Yangv.Stevenson Millwork

Connecticut Superior Court, Judicial District of Stamford-Norwalk at StamfordJun 21, 1995
1995 Ct. Sup. 6164 (Conn. Super. Ct. 1995)

No. CV95 0144885

June 21, 1995


In their application for discharge of a mechanic's lien filed by a subcontractor on real property of the plaintiffs, the plaintiffs claim that the lien is invalid because: (a) the defendant executed a waiver and relinquishment of all liens and claims against the real property; and (b) the lien does not contain a written oath that has been subscribed to by the defendant.

The burden of proof of establishing probable cause to sustain the validity of a mechanic's lien is on the lienor. Connecticut General Statutes § 49-35b. The defendant-lienor, a lumber supplier, executed a document in which it "waived and relinquished, and do hereby waive and relinquish" all claims upon the plaintiff's described real estate. The waiver is for "work done or to be done and materials furnished or to be furnished" in the erection, construction or repair of buildings on the premises. It further states that "any and all signatures hereto are for all services rendered, work performed and material furnished, heretofore and hereafter, . . . ."

It is clear that the defendant executed a full relinquishment of all liens. Such a practice is common and necessary in the building industry to allow builders, owners and banks to complete financing, and it is important that they be entitled to rely upon written waivers in connection therewith. The purpose, meaning and intent of the written waiver in this case is clear on its face. The court does not credit the testimony of the defendant's witness, Mr. Myron, that there was an oral agreement made at the time of the delivery of the waiver, that the builder, Wright Brothers, Inc., was accepting the waiver in a limited fashion, to apply only to the work done to date that was represented by the amount of the check issued. To allow parol evidence to contradict the clear meaning of the words contained in the waiver would destroy the right of interested parties to rely upon the written word, and would be to invite havoc in the industry.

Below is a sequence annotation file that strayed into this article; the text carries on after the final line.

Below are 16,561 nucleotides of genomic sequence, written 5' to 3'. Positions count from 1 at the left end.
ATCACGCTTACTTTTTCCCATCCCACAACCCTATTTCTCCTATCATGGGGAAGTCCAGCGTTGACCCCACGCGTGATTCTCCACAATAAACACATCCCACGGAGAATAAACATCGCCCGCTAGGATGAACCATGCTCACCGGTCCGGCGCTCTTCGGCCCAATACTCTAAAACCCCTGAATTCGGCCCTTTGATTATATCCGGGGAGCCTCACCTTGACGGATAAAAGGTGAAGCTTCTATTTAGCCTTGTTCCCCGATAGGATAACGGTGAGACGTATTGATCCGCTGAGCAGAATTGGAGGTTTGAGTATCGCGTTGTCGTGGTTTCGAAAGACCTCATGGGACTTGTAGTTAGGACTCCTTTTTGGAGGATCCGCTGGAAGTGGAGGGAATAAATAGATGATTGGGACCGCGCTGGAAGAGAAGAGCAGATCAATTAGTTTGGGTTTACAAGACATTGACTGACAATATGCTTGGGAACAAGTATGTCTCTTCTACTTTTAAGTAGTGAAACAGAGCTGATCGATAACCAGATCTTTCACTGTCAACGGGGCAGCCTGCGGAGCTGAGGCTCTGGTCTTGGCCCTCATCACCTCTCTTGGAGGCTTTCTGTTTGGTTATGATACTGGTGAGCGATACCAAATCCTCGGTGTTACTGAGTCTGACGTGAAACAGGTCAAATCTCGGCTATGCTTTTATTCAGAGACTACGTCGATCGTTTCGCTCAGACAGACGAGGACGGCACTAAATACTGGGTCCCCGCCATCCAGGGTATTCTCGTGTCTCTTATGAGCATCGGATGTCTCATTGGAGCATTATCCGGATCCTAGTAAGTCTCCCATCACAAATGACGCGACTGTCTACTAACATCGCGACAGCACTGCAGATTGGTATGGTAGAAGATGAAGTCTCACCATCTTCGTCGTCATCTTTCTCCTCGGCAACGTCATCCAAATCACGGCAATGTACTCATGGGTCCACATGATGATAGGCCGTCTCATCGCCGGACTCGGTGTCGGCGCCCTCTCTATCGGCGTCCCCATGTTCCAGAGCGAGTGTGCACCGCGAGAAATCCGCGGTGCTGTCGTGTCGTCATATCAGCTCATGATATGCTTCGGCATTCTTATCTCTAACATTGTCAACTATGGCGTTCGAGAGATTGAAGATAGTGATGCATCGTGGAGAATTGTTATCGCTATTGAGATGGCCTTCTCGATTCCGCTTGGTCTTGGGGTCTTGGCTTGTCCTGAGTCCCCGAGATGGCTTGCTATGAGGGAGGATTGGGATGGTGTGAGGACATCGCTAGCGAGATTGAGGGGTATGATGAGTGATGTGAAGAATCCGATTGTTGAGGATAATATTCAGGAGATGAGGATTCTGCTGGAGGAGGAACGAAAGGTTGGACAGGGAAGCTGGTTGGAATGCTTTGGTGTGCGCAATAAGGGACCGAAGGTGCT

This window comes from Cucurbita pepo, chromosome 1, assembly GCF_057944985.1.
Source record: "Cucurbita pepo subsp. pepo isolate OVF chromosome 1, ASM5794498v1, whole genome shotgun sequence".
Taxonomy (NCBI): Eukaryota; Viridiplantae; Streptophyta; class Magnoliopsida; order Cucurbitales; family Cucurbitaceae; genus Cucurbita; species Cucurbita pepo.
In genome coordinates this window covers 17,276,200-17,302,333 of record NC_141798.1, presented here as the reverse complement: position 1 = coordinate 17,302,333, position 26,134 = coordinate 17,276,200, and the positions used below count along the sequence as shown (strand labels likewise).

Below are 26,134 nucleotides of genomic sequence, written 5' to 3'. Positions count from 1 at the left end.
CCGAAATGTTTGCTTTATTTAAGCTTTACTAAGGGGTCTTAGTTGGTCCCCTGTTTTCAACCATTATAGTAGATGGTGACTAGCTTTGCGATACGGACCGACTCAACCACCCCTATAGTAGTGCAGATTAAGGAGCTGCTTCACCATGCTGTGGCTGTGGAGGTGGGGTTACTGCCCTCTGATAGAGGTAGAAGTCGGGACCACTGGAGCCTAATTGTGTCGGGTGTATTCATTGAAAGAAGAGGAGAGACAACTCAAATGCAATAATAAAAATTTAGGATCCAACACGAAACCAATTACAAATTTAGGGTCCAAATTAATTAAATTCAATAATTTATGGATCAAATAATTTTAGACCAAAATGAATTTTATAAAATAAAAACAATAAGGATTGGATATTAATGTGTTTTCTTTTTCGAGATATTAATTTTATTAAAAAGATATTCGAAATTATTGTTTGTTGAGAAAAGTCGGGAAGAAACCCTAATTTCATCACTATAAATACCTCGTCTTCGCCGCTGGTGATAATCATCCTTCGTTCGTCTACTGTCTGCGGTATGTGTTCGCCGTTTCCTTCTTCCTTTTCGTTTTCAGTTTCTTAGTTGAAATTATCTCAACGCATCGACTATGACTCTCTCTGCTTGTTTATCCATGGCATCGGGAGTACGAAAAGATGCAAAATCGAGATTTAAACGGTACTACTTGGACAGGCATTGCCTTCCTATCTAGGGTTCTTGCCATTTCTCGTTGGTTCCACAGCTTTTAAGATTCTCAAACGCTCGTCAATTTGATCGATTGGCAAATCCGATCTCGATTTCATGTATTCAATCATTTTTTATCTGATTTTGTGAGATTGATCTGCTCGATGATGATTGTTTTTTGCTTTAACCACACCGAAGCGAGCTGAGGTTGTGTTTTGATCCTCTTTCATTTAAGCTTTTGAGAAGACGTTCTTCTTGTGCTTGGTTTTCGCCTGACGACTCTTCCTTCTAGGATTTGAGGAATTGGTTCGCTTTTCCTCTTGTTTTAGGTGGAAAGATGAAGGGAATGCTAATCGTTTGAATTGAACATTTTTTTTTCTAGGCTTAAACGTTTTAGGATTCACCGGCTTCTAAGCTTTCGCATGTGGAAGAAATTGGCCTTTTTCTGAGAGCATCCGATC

The parol evidence rule is not a rule of evidence, but a rule of substantive contract law. Damora v. Christ-Janner, 184 Conn. 109, 441 A.2d 61 (1981). Thus, even if parol evidence is improperly admitted, it is ineffective to vary the written contract because it cannot legally affect the rights of the parties. Ruscito v. F. Dyne Electric Co., 177 Conn. 149, 150, 411 A.2d 1371 (1979). If the defendant had wished to limit the effect of the waiver of lien executed, it could easily have done so by expressing the limitation on the document itself.

The court finds that the defendant waived and relinquished his rights to file a mechanic's lien on property of the plaintiff, and therefore it is not necessary to consider the second claim of the plaintiff that the lien was invalid because it failed to contain a written oath.

The plaintiff's application is granted and the mechanic's lien filed against the property by Stevenson Millwork, Inc., is discharged.

So Ordered.